The impact of ObamaCare on doctors and patients, companies inside and outside the health sector, and American workers and taxpayers
The list continued to grow of preventive services that people are entitled to receive without paying anything out of pocket.
In 2014, the U.S. Preventive Services Task Force recommended two new services and tweaked a handful of others that had previously been recommended. Under the health law, preventive care that receives an “A” or “B” recommendation by the nonpartisan group of medical experts must be covered by health plans without charging consumers. Only grandfathered plans are exempt from the requirement.
Health Care Service Corp., the largest not-for-profit health insurer in the country, suffered large losses in 2014, the first year that Americans could buy individual coverage through the public exchanges.
HCSC recorded a $281.9 million loss in 2014, compared with a $684.3 million surplus in 2013—a swing of almost $1 billion.
A group of House Republicans unveiled a 192-page health care plan that fully repeals Obamacare and replaces it with “patient-centered reforms” and “free-market solutions.”
Lawmakers released the plan Thursday as the GOP-led Congress prepares to attack the Affordable Care Act. Both houses of Congress have already signaled their intentions to repeal Obamacare by a simple majority vote using the reconciliation process—just as the law was passed in 2010.
The new GOP plan, American Health Care Reform Act, was written by Reps. Phil Roe of Tennessee and Austin Scott of Georgia. It has the backing of the Republican Study Committee, a caucus made up of nearly 170 members of the House of Representatives.
New York City’s unionized municipal employees and retirees enjoy some of the most expansive—and expensive—health-insurance benefits in the country. But in 2018, Obamacare’s tax on such generous plans will finally kick in, and public-sector union plans will be the first hit by the so-called Cadillac Tax. How much the penalty will amount to remains unknown, but one thing’s for sure: New Yorkers will wind up footing the bill.
A group of House conservatives on Thursday unveiled the latest version of their ObamaCare replacement plan — intentionally steering clear of a contentious court decision that could throw the law into flux.
The repackaged plan from the Republican Study Committee would fully repeal ObamaCare while creating new tax deductions and incentives for people to use health savings accounts.
It does not address Congress’s biggest debate over ObamaCare this year: how Republicans should respond to the looming case, King v. Burwell, if justices decide to strike down subsidies for 6.3 million people.
Millions of Americans could lose Obamacare subsidies under a Supreme Court ruling this month, but many in the GOP don’t need their votes anyway.
That’s a major political calculus for Tea Party Republicans, who are likely to resist any efforts to extend the subsidies, even temporarily. They’re much more worried about angering their base by appearing to concede to Obamacare than whether a handful of constituents lose their subsidies.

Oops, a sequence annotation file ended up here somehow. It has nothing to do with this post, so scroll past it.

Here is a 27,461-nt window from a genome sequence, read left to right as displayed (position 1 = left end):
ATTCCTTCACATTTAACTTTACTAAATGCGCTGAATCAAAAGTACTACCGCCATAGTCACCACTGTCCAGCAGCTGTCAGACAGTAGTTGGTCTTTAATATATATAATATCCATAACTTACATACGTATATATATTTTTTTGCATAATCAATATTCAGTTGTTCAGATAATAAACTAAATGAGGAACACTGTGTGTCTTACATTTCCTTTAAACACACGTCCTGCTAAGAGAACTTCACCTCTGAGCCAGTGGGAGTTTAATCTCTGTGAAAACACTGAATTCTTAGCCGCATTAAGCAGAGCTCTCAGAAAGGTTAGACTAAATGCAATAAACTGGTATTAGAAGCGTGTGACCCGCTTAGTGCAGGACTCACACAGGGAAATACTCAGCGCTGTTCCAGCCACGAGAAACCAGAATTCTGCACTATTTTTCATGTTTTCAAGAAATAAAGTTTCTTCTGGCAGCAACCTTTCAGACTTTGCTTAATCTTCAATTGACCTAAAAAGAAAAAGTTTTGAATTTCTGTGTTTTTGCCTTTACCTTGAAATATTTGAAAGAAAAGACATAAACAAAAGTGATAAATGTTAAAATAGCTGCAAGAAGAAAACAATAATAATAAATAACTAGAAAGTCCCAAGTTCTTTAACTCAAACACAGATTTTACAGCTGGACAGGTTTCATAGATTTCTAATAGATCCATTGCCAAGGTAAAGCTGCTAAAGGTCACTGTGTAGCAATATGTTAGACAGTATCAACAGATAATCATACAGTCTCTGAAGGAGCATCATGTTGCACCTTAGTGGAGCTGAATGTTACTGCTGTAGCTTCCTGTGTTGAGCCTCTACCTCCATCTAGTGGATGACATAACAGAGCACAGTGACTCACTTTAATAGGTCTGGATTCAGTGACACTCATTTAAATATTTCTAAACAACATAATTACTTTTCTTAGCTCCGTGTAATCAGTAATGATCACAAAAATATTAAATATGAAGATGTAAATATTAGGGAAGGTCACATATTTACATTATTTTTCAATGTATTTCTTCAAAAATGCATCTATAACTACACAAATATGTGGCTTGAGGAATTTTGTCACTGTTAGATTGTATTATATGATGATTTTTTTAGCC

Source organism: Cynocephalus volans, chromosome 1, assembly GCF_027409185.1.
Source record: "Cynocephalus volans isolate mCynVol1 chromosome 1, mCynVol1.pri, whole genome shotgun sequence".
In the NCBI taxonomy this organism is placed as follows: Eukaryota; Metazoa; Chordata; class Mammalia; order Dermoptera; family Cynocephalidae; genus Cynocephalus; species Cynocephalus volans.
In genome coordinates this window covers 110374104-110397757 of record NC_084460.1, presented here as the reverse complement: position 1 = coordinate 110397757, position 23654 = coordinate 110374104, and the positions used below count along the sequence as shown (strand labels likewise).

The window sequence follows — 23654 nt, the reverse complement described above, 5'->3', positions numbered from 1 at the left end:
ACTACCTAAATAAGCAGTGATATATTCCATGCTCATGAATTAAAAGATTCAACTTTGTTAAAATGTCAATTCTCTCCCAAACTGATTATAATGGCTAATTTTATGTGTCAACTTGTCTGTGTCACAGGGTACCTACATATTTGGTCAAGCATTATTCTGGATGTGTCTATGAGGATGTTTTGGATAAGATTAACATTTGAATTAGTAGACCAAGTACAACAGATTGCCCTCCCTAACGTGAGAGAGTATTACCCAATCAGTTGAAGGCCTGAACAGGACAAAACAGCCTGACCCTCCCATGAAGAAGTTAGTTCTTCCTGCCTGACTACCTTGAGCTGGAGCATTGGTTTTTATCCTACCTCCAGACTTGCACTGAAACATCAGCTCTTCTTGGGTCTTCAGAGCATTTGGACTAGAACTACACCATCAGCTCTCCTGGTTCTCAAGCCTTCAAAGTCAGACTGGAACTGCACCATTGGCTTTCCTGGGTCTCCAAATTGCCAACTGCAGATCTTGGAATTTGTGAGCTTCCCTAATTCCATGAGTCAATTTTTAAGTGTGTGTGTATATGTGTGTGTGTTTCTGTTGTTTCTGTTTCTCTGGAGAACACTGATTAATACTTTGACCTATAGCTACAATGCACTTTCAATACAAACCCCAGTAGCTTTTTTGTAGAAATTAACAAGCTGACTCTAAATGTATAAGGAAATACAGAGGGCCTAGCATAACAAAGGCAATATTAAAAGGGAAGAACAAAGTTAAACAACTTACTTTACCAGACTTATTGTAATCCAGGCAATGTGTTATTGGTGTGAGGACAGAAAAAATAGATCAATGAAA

If the Supreme Court later this month strikes down Obamacare subsidies in states with federal insurance exchanges, the narrative is simple: The health care law could be fatally crippled and marketplaces will fall into 34 simultaneous death spirals.
But what if Obamacare’s conservative challengers lose King v. Burwell?
If that question seems less sexy in a policy sense, that’s because it is. Essentially, if the Court decides the federal government is on the right side of the law, nothing happens; business continues as usual in all 50 states’ Obamacare exchanges. People keep their insurance as is.
But politically, an Obama administration win would mean volumes.
Washington has made a hash of health care. But that doesn’t mean that government should abandon the project of reforming our medical system. Those reforms are best carried out by the states. The federal government should provide states the resources and the opportunity to replace Obamacare with something better, something that is fair both to Julie and to those who are paying her medical bills.
The health law was designed to cover the poorest people by expanding Medicaid, the federal-state program for low-income people. But the Supreme Court made that optional. The result in states that didn’t expand Medicaid is a gap, where some people make too much money to qualify for Medicaid but not enough to qualify for insurance subsidies.
Tom Price, the chairman of the House Budget Committee, is the latest Republican to unveil a conservative health-care plan to replace Obamacare. It’s a good plan, although it could be made better — and it helps to clarify some of the trade-offs involved in health policy.
Price’s plan would give people tax credits to buy health insurance. The credits would be based on age but not on income. Everyone between 35 and 50 would get $2,100 a year, for example. Both the Affordable Care Act and some other conservative health-care bills, such as the one proposed by Senator Orrin Hatch and colleagues, instead phase out tax credits with income. The credits could be used to buy insurance in a much less regulated market than Obamacare creates: No longer would insurance policies have to cover a federally approved list of essential health benefits, for example.
The plan has already elicited some reasonable criticism over the choices Price made. If you offer the same tax credit regardless of income, you send money to people who don’t need it. On the other hand, you relieve the administrative difficulty and unpredictability of an income-based credit. A lot of people don’t know how much help they can count on from Obamacare; they would have more certainty with Price’s plan.